Getting Back to Basics
I recently had a request from a Detroit newspaper to write a brief piece for the Motor Show on how American car companies can get turned in the right direction. In reading it over, I realized that my advice would be the same for any company in any industry in any country, so I thought I would pass it along. If you are not in automotive, just substitute your industry and product whenever you see "automotive", "cars", etc.
We're Back to Basics. So...What Are the Basics?
In every economic boom, American car companies forget what they really are and start to think they are something else, seemingly much more exciting. In recent booms, these dreams have included financial institutions (The Associates), data systems providers (EDS), airplane makers (Gulfstream), high-tech electronics outfits (Hughes), car dealers (Auto Collection), and "e"ntrepreneurs (FordDirect.com).
Then the boom ends and they discover that they are really just...car companies. So, as we slug through the 2002 recession, everyone agrees that the American companies should get back to basics. But what are the basics? Here's my short list, based on the thought process of my ideal company. (You guessed right. It's Toyota.)
- Focus on the product by installing a real chief engineer for every platform. Even when Toyota publicly advertises the role of their chief engineers - like Kosaku Yamada for the new Camry/ES300 - no one in Detroit seems to get it: Put someone permanently in charge of making money and growing share for each product, make sure that person knows a lot about cars, give that person lots of responsibility but little staff, and have the CEO tell all of the functions to get behind the chief engineers or else.
- Rethink purchasing to focus on the actual process of engineering and making components, and look at the entire value stream of activities running from raw materials to complete vehicles. Then jointly remove the wasted steps and co-locate the remaining value creating steps to pursue big cost-downs (rather than margin shifting) and make-to-order vehicles.
- Rethink assembly to make it much more flexible and ask why OEMs should even do assembly. Toyota has always outsourced up to half of its assembly in Japan, and its specialist assemblers are also experts in body and manufacturing engineering. As a result, the chief engineer often has a choice in who is best suited and most eager to assemble the product.
- Rethink the links between the factory and the customer to find a constructive role for dealers. As we get serious about build-to-order, there shouldn't be any metal on car lots for dealers to move. What dealers should be doing instead is helping customers solve their mobility problems by delivering, maintaining, repairing, and recycling vehicles as needed, using brilliant processes. This can be a win-win-win for driver, dealer, and manufacturer.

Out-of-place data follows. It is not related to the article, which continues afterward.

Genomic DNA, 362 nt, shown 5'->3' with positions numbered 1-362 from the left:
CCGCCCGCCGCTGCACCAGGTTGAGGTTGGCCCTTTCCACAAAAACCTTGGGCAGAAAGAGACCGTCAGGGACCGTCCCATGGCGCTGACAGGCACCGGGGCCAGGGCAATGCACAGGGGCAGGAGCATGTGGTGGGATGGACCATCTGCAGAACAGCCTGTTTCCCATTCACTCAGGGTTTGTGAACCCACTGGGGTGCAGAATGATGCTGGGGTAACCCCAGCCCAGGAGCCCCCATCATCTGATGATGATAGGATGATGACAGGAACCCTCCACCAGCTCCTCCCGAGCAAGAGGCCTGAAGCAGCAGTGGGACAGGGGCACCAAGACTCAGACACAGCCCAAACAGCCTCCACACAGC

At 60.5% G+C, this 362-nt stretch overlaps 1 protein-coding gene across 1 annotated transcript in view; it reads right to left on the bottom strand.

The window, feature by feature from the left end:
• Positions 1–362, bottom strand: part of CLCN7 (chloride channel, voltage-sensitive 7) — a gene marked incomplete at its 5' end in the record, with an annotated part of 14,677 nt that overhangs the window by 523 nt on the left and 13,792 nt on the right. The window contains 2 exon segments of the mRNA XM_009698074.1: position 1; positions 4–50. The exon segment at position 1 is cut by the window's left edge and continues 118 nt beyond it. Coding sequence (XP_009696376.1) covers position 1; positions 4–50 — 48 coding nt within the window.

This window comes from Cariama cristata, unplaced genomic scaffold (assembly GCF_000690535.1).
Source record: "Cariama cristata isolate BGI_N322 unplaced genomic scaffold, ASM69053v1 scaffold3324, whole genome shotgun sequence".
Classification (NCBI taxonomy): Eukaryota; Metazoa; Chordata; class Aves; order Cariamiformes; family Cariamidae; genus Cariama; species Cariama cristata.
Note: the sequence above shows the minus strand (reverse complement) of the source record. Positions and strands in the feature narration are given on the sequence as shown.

- Rethink the location of production and engineering for price-sensitive products to co-locate most steps in low-cost locations that are still close enough to customers to permit build-to-order. This means Mexico for North America, Eastern Europe for Western Europe, China for Japan.
Note that this list does not include firing all the deadwood at every company, eliminating the union, getting rid of fuel economy regulations, terminating the dealers, squeezing the suppliers, or convincing Wall Street to cut the car companies a break for a few quarters. It does include the central task of converting the value creating steps in product development, production, purchasing, and sales into a consistent, rigorous process.
And this is where Detroit falls down. In the most striking recent example, Jac Nasser expended his best energies on finding brilliant outsiders to manage broken processes at Ford, while average insiders got brilliant performance from bullet-proof processes at Toyota.
So, as the economy begins to turn the corner, let's unleash our chief engineers, focus on the key processes, and get creative about the fundamental value-creating relationships. And, for a change, let's stick with these basics through the next cycle and far beyond.
The Power of Personal Yokoten
Personal yokoten to teach new mindsets and attitudes is an activity all of us can perform out in the world every day with every manager, team leader, and team we touch, says Jim Womack. He believes we can transfer new, lean ideas about management and leadership in our civic roles and even in our families as we think through tough issues.
The Power of Yokoten
I’ve written a lot about yokoten in recent years – the practice of spreading good (lean) ideas horizontally between and across organizations from their point of initial success (“Yoko” means in Japanese horizontal.) It turns out that this is hard, even for the methods and tools needed to create lean value streams. Lean requires practice, even when the theory is clear and simple, and it’s hard to find enough teachers with enough experience and time to lead the cycles of practice needed for sustainable yokoten.
How A Complete Lean Production System Fuels Global Success
In this article prepared for the 2007 relaunch of the seminal book The Machine that Changed the World, co-author Jim Womack correctly forecast Toyota's rise, and identifes the key elements of a dynamic lean production system.
- Learing to See the Whole Value Stream: The Power of Value-Stream Mapping
- Sustaining Lean Goals by Taking a (Gemba) Walk
- Forward to Fundamentals
- Managing to Learn: Part 1 - How Lean Leaders Create Productive Problem-Solvers
- The Power of Purpose, Process, and People
- Lean Management & the Role of Lean Leadership
- Lean Solutions